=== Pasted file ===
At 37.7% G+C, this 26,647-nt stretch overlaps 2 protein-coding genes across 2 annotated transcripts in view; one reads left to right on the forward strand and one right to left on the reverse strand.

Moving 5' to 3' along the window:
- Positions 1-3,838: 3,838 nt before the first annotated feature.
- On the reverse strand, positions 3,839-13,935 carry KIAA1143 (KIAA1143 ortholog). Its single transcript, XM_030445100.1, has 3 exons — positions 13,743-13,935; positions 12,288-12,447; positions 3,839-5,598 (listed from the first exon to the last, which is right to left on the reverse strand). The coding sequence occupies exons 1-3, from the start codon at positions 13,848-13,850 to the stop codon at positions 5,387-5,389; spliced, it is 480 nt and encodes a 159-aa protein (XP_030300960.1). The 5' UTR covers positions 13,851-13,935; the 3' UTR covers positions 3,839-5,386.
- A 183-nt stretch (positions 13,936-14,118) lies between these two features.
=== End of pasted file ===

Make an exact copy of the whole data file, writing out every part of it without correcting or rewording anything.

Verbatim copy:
At 37.7% G+C, this 26,647-nt stretch overlaps 2 protein-coding genes across 2 annotated transcripts in view; one reads left to right on the forward strand and one right to left on the reverse strand.

Moving 5' to 3' along the window:
- Positions 1-3,838: 3,838 nt before the first annotated feature.
- On the reverse strand, positions 3,839-13,935 carry KIAA1143 (KIAA1143 ortholog). Its single transcript, XM_030445100.1, has 3 exons — positions 13,743-13,935; positions 12,288-12,447; positions 3,839-5,598 (listed from the first exon to the last, which is right to left on the reverse strand). The coding sequence occupies exons 1-3, from the start codon at positions 13,848-13,850 to the stop codon at positions 5,387-5,389; spliced, it is 480 nt and encodes a 159-aa protein (XP_030300960.1). The 5' UTR covers positions 13,851-13,935; the 3' UTR covers positions 3,839-5,386.
- A 183-nt stretch (positions 13,936-14,118) lies between these two features.